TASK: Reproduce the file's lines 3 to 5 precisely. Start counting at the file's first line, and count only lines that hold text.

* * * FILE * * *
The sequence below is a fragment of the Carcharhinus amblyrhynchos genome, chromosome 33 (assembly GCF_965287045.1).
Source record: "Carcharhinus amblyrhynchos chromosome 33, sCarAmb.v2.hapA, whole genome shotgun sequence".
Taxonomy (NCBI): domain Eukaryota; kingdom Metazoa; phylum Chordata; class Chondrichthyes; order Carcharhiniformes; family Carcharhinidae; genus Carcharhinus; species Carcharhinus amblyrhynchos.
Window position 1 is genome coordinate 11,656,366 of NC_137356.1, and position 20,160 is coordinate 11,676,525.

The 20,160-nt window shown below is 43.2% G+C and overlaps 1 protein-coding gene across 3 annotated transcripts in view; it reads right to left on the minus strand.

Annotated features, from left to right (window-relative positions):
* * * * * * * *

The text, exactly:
Taxonomy (NCBI): domain Eukaryota; kingdom Metazoa; phylum Chordata; class Chondrichthyes; order Carcharhiniformes; family Carcharhinidae; genus Carcharhinus; species Carcharhinus amblyrhynchos.
Window position 1 is genome coordinate 11,656,366 of NC_137356.1, and position 20,160 is coordinate 11,676,525.

The 20,160-nt window shown below is 43.2% G+C and overlaps 1 protein-coding gene across 3 annotated transcripts in view; it reads right to left on the minus strand.